Patricia Bowden-Lucardi: Okay. Thermography is a study of heat excuse me. I’m sorry. As a study of heat, when the body is unclothed for whatever part we’re going to image and the person acclimates to the room temperature. And after 15 minutes, the body gives off infrared information, just like X rays. We give off infrared. And the camera is picking up this heat. They’re picking up the heat signatures. After COBIT started the cameras that I work with Ici, they’re being made all over the world. Now they’re being sent to all the cruise ships. The military has been using thermography for all anything that’s alive has heat. So the signature of cancer is hot. So the camera is just it’s just a thermometer being pointed at the body. So if there’s a lack of heat saying the carotid artery, it would read cold so they can detect cold or hot. So it’s just a study of heat. So cancer is hot. If it’s a lump bumper assist and it’s cold, it’s benign. So that would cut out could cut out 80% of biopsies. So not to say that mammograms are wrong because they’ve certainly saved a lot of women’s lives. But that’s the only choice they’ve been given. So if we go back to using thermography with ultrasound, it’s environmentally safe and it would change women’s health care or breast care.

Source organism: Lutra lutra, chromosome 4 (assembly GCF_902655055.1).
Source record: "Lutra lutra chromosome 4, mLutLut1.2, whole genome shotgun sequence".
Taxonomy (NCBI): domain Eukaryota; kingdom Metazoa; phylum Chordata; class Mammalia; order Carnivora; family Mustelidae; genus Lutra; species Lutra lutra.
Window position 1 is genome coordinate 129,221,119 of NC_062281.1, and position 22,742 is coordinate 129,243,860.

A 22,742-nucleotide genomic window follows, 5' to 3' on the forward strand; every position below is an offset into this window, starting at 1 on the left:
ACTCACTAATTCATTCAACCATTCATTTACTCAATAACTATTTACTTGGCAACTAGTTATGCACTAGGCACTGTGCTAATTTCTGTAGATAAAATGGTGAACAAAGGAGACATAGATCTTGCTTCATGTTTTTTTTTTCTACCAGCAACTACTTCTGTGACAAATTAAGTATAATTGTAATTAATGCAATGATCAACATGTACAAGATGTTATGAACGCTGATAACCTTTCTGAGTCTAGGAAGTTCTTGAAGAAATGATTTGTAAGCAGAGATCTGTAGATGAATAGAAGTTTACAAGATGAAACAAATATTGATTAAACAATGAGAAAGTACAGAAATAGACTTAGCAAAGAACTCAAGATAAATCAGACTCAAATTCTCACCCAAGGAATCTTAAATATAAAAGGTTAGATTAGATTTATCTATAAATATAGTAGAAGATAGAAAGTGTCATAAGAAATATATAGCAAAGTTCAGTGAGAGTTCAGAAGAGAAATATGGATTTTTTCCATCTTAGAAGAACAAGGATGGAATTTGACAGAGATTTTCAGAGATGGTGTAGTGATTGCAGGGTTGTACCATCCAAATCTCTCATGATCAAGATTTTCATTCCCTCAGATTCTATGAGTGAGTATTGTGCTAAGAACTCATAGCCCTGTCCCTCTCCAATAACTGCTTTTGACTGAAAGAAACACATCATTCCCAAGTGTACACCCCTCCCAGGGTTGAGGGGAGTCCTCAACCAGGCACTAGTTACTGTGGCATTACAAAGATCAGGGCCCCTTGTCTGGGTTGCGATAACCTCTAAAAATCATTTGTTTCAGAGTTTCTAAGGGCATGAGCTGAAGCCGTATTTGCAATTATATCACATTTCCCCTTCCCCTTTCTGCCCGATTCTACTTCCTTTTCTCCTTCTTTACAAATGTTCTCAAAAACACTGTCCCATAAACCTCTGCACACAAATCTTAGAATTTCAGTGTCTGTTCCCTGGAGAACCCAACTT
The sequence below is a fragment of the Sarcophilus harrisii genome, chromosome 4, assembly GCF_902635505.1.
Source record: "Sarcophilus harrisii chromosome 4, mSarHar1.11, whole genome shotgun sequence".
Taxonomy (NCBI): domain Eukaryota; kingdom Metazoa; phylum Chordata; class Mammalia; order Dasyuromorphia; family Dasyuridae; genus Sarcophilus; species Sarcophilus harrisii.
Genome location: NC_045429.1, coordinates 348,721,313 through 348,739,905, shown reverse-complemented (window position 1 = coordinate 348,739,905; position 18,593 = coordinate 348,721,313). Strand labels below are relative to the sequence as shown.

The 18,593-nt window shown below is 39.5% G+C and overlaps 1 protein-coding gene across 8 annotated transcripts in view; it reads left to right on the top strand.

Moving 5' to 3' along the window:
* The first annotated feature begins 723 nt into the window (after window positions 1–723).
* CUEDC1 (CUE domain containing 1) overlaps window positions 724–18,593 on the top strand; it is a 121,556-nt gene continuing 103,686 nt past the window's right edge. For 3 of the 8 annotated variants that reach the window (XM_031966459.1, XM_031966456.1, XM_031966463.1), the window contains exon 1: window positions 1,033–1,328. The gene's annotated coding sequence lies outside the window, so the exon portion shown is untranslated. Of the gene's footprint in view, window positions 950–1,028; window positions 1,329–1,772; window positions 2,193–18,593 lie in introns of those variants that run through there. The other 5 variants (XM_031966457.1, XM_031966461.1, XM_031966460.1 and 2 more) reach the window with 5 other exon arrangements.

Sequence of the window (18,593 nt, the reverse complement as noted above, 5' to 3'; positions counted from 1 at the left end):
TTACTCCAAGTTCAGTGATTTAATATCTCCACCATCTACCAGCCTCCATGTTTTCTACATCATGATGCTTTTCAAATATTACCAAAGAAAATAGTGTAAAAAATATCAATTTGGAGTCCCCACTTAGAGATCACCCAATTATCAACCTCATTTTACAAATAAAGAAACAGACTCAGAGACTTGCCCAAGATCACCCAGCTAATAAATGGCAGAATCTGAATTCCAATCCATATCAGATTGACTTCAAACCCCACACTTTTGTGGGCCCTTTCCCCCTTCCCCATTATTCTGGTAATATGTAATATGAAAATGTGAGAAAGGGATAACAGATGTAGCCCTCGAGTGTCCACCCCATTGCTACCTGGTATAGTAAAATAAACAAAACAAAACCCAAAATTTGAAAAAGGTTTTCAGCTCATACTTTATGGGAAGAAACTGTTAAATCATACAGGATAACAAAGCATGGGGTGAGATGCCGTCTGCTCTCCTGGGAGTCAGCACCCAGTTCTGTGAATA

Rob Oliver: Okay.

Patricia Bowden-Lucardi: Breast health.

Rob Oliver: Wonderful. I appreciate you explaining that. What excites you about the future of healthcare?

Patricia Bowden-Lucardi: Oh, boy. I talked to a couple of pharmaceutical protocol formulators in New York City, and I talked to we were the party of the day, and there was a compounding pharmacist and a woman who works in energy medicine. I think we all feel that the future of medicine is going to be energy medicine. They already have the Tesla Med beds to give me one of these Tesla machines that work on frequency. Let say, for instance, cancer and parasites has a very low frequency, and they can actually change that frequency. Now, these are just the beginning. I know in France and Germany, they have the machine that costs up to $80,000. The ones that I was just looking at were 15 20,000. But this is just the beginning. We know this is just the beginning of shifting because we’re energy beings. We’re frequency beans, but not just this lump of flesh. There’s so much more to us. And we know now through heart mass detrital field of our being, that where these energy beings and changing these frequencies can change our health.

Rob Oliver: Okay.

Patricia Bowden-Lucardi: But again, it’s on affordable health care because it’s for those who can afford it.